Thursday, January 1, 2009

Compulsory Acquisition what does it mean?

Gail McGowan the Assistant Director General of the Department for Industry and Resources and executive officer for the Northern Development Taskforce (NDT) stated at the Broome public meeting this week that the State Government would make a decision on one of the four sites by the end of the year. This is clearly outside the NDT process. Many questions have been raised with both the NDT and the Premier of Western Australia Colin Barnett about the possibility of compulsorily taking the land for a LNG gas hub. The Premier has said publicly he will take the land.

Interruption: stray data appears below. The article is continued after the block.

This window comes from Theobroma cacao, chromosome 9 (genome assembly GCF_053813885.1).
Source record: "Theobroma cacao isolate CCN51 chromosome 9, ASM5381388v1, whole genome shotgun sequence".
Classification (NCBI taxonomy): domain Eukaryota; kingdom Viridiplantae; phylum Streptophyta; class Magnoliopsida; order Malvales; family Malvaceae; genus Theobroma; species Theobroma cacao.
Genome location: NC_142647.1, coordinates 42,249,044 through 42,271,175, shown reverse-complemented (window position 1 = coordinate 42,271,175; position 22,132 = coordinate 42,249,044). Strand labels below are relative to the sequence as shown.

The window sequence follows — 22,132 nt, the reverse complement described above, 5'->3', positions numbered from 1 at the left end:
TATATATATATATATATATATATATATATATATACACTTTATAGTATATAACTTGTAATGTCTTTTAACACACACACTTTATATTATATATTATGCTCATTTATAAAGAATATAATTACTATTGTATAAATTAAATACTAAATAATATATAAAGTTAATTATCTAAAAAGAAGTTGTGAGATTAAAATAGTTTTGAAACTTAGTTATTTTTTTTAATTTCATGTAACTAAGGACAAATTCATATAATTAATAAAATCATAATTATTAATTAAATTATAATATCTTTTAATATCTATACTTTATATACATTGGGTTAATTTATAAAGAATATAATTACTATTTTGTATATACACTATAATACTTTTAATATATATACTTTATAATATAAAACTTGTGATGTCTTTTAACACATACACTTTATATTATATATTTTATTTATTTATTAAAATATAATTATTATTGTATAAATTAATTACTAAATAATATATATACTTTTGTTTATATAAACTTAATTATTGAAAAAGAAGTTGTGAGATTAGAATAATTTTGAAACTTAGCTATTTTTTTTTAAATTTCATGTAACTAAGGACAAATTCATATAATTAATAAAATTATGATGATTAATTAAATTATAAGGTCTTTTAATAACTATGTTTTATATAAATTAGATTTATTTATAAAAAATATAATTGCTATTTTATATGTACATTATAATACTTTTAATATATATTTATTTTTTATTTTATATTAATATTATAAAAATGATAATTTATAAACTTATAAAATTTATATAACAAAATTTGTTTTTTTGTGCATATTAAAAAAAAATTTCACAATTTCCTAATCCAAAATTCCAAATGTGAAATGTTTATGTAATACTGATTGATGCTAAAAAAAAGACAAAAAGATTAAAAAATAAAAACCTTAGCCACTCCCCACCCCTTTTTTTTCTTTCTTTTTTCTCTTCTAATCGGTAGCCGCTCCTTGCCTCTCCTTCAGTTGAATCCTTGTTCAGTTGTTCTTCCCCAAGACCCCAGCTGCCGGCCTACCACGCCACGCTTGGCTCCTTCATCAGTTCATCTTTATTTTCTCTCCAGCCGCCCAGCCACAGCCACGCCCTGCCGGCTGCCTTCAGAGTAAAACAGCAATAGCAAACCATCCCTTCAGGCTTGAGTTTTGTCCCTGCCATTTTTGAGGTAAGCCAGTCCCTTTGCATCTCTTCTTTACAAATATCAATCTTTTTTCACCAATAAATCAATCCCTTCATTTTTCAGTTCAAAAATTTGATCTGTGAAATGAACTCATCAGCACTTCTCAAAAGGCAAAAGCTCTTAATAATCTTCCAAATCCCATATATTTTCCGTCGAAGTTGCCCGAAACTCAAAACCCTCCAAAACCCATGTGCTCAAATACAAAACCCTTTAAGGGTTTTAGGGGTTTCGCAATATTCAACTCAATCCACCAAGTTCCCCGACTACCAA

For Native Title claimants and holders there is a procedure under the Native Title Act. How this works is dependent on whether a claim has been determined – then an Indigenous Land Use Agreement (ILUA) would be negotiated; or where a claim is yet to be determined and a claimant group is properly registered – the Future Acts process would take place.
Otherwise, for other land holders/owners/tenants/residents on the Dampier Peninsula the State legislation would be followed.

The Minister for Land (currently Brendan Grylls) has responsibility for the Land Administration Act 1997 and under S.11 go to ( and then to index acts in force).
11. Minister may acquire land in public interest
(1) Subject to subsection (2), the Minister may, in the name and on behalf of the State, acquire an estate, interest or other right in or to land in the public interest from any person —
(a) by purchase;
(b) by exchange, and may make or receive any payment that is necessary because of any difference in value between the pieces of land exchanged;